Sum of samples values of an audio track

Sorry if my question sounds somehow naïve.

Is there a plug-ins which gives, in a way, the algebraic sum of all samples of a ‘wav’ track?

The sum, in case of a normal audio track, is zero or close to it.
But if the values of the ‘wav’ samples were corrupted, this sum would likely be far from zero. In case the sum is a big number and exceeds a certain high limit, the plug-ins needs returning the value of the limit only.

Thank you.

So long as you’re not dealing with a very long track, and the track is mono, running this code in the Nyquist Prompt effect will give you the sum:

;type analyze
;version 4

(let ((t1 (/ (1- len) *sound-srate*))
      (integral (mult (/ *sound-srate* len) (integrate *track*))))
  (print (abs-env (sref integral t1))))

Thank you, Steve. You are fast as usual :slight_smile:

For instance, the word ‘integral’ on your code reminded me the low pass filter. Even with 0.1 Hz bandwidth (lowest limit), the filter output gives a good visual sign about the average DC of the track.

I run 2.3.0 on windows 7. I tested your code on a short mono track (“M_RoadToHell_ChrisRea1.wav”, I uploaded earlier). I got:

error: division by zero
Function: #<Subr-/: #a2f1780>
Function: #<FSubr-LET: #a2ec230>

Very sorry, I forgot to select the track.
Now I got the value 0.000110
Thank you again.

Actually, it is 0.000110462 (Debug Output).

That could have been avoided by error checking. for example:

;type analyze
;version 4

  ((= len 0)
    "Error.\nSelection Required")
  ((arrayp *track*)
    "Error.\nStereo tracks are not supported.")
    (let ((t1 (/ (1- len) *sound-srate*))
          (integral (mult (/ *sound-srate* len)
                          (integrate *track*))))
      (print (abs-env (sref integral t1))))))

Another way you could do that would be to duplicate the track, then use the Normalize effect to “Remove DC offset” (only), then invert the duplicate track and mix the two tracks (Tracks menu > Mix > Mix and Render). The result will be the DC offset. This could also be automated with a Macro (Macros - Audacity Manual), or a Nyquist-Macro (Nyquist-Macros - Audacity Manual).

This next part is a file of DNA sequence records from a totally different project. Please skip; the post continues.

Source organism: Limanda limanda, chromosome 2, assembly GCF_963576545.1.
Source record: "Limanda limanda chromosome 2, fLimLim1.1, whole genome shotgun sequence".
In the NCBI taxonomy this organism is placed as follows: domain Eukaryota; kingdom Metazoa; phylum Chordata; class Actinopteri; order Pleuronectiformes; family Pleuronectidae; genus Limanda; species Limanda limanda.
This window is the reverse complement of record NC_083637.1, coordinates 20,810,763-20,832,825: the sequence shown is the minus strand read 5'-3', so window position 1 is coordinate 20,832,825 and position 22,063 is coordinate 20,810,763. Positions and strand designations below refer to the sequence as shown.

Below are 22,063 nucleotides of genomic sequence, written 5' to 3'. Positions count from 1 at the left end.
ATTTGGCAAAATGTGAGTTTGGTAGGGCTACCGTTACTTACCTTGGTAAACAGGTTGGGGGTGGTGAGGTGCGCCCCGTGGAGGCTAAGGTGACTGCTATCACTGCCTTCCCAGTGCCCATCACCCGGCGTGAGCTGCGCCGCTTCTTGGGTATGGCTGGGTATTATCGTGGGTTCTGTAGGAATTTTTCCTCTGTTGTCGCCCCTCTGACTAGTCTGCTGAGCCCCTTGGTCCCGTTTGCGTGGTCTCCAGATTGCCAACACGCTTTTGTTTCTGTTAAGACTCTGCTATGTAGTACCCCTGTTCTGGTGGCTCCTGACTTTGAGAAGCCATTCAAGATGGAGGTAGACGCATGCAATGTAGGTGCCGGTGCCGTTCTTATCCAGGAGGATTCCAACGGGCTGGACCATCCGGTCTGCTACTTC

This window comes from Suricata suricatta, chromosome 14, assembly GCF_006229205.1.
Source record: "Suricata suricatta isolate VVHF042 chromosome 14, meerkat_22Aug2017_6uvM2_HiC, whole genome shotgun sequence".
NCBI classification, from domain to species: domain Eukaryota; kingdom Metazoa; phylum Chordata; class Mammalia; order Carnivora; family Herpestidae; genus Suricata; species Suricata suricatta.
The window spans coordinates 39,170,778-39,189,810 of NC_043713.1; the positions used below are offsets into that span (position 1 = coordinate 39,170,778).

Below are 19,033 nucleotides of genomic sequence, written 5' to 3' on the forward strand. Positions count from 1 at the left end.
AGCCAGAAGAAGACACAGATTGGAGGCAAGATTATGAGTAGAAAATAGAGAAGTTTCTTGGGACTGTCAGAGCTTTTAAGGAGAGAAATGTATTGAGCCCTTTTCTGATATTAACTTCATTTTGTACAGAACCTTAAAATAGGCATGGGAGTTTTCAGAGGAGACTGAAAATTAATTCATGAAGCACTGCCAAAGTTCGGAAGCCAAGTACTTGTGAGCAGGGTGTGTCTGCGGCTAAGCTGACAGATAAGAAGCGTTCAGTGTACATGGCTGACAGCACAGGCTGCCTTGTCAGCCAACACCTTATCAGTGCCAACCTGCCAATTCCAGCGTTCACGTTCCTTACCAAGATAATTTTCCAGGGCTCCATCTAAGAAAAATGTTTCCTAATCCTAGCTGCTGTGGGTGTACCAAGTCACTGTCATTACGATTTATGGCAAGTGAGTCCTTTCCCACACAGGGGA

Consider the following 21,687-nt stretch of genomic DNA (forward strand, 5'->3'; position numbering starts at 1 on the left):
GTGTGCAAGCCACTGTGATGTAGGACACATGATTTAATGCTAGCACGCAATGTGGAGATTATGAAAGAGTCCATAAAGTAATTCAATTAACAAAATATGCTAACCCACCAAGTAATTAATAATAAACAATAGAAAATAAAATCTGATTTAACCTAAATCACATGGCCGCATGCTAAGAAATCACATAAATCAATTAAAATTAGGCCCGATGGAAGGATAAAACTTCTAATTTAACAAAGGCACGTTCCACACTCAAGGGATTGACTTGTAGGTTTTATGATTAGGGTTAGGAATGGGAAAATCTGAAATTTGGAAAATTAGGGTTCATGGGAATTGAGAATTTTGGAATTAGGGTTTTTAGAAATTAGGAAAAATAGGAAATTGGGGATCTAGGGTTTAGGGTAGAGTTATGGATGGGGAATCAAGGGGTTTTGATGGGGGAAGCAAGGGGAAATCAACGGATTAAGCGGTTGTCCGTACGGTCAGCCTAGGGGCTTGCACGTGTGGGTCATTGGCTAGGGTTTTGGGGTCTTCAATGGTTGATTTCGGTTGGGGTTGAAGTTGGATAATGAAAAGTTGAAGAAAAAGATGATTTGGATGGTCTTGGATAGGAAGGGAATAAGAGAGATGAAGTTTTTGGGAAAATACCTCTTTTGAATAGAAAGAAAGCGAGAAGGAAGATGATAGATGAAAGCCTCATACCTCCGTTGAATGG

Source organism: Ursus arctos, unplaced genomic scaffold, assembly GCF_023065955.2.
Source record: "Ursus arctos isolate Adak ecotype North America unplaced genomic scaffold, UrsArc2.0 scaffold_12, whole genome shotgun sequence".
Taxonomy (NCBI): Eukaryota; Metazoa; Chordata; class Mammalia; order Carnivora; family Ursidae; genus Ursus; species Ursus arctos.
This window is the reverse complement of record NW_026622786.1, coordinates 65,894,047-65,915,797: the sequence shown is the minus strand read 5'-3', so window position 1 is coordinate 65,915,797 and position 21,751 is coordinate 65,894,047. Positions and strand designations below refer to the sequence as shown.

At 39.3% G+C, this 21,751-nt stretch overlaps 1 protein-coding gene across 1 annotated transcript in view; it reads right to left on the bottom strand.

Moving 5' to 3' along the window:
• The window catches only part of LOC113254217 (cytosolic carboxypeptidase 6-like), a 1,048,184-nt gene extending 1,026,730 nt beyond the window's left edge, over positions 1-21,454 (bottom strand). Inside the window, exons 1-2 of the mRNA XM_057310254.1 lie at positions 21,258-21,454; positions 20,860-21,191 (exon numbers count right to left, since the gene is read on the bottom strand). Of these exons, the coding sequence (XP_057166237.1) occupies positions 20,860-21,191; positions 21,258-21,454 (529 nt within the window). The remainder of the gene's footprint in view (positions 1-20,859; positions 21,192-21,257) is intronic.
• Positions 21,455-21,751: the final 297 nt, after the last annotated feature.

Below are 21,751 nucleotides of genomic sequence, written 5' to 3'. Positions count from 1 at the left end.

Another good solution, thank you.

(Here it is 10:43 AM, so I thought you were in bed now on the other side of the planet :slight_smile: )

Just for kicks, here’s a version that can handle stereo tracks. If you wanted to, you could add “headers” to convert this into an installable plug-in (

;type analyze
;version 4

(defun get-offset(sig)
  (let ((t1 (/ (1- len) *sound-srate*))
        (integral (mult (/ *sound-srate* len)
                        (integrate sig))))
    (abs-env (sref integral t1))))

(setf *float-format* "%.4f")  ;format with 4 decimal places

(if (= len 0)
    "Error.\nSelection Required"
    (if (arrayp *track*)
        (format nil "Left offset: ~a~%Right offset: ~a"
                (get-offset (aref *track* 0))
                (get-offset (aref *track* 1)))
        (format nil "Offset: ~a" (get-offset *track*))))

Thank you, Steve, for the extra work. I saved it and I will install it as a new plug-in.

Although this sum/average function may help, as I mentioned earlier, in detecting corrupted samples in rare cases, it is useful in the case (about which we will talk later if you like) when a different signature is inserted in every copy of an audio file but without affecting in any way the audio quality and its originality**… also its DC zero average**.


I think the following headers are enough to let your codes (for mono and stereo) be installable plug-ins:

;nyquist plug-in
;version 4
;type analyze
;name "SumMono"
;author "Steve_AudacityTeam"


;nyquist plug-in
;version 4
;type analyze
;name "SumStereo"
;author "Steve_AudacityTeam"


It should probably be “;type analyze”, given that it is analyzing the audio.
“;type process” is intended for plug-ins that return a modified (processed) version of the selected audio.

That is why I asked before installing them :slight_smile: Thank you.